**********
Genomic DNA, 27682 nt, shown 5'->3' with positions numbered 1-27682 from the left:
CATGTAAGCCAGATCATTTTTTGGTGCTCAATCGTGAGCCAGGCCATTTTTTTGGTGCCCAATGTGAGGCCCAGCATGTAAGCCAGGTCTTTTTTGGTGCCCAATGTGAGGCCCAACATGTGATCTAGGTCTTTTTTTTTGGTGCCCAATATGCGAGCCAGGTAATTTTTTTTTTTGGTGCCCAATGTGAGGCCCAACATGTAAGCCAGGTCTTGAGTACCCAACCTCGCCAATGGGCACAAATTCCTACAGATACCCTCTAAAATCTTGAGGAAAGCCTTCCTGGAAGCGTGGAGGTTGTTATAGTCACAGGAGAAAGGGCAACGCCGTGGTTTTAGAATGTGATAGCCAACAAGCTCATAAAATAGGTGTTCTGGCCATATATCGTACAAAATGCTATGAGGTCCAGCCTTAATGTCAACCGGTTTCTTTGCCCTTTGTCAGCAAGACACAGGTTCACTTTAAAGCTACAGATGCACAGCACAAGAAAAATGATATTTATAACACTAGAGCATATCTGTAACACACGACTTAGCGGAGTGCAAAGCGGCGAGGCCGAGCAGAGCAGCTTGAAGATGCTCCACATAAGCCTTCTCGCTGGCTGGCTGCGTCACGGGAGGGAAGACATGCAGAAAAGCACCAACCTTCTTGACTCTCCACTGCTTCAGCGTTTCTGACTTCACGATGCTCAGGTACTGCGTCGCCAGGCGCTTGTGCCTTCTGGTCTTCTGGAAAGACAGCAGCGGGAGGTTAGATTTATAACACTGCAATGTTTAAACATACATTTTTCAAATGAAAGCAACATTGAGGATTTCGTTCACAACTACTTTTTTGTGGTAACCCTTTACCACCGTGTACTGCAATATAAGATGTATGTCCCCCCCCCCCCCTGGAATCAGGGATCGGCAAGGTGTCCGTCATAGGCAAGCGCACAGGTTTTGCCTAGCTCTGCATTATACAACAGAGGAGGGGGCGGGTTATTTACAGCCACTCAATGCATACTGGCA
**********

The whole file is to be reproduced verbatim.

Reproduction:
Genomic DNA, 27682 nt, shown 5'->3' with positions numbered 1-27682 from the left:
CATGTAAGCCAGATCATTTTTTGGTGCTCAATCGTGAGCCAGGCCATTTTTTTGGTGCCCAATGTGAGGCCCAGCATGTAAGCCAGGTCTTTTTTGGTGCCCAATGTGAGGCCCAACATGTGATCTAGGTCTTTTTTTTTGGTGCCCAATATGCGAGCCAGGTAATTTTTTTTTTTGGTGCCCAATGTGAGGCCCAACATGTAAGCCAGGTCTTGAGTACCCAACCTCGCCAATGGGCACAAATTCCTACAGATACCCTCTAAAATCTTGAGGAAAGCCTTCCTGGAAGCGTGGAGGTTGTTATAGTCACAGGAGAAAGGGCAACGCCGTGGTTTTAGAATGTGATAGCCAACAAGCTCATAAAATAGGTGTTCTGGCCATATATCGTACAAAATGCTATGAGGTCCAGCCTTAATGTCAACCGGTTTCTTTGCCCTTTGTCAGCAAGACACAGGTTCACTTTAAAGCTACAGATGCACAGCACAAGAAAAATGATATTTATAACACTAGAGCATATCTGTAACACACGACTTAGCGGAGTGCAAAGCGGCGAGGCCGAGCAGAGCAGCTTGAAGATGCTCCACATAAGCCTTCTCGCTGGCTGGCTGCGTCACGGGAGGGAAGACATGCAGAAAAGCACCAACCTTCTTGACTCTCCACTGCTTCAGCGTTTCTGACTTCACGATGCTCAGGTACTGCGTCGCCAGGCGCTTGTGCCTTCTGGTCTTCTGGAAAGACAGCAGCGGGAGGTTAGATTTATAACACTGCAATGTTTAAACATACATTTTTCAAATGAAAGCAACATTGAGGATTTCGTTCACAACTACTTTTTTGTGGTAACCCTTTACCACCGTGTACTGCAATATAAGATGTATGTCCCCCCCCCCCCCTGGAATCAGGGATCGGCAAGGTGTCCGTCATAGGCAAGCGCACAGGTTTTGCCTAGCTCTGCATTATACAACAGAGGAGGGGGCGGGTTATTTACAGCCACTCAATGCATACTGGCA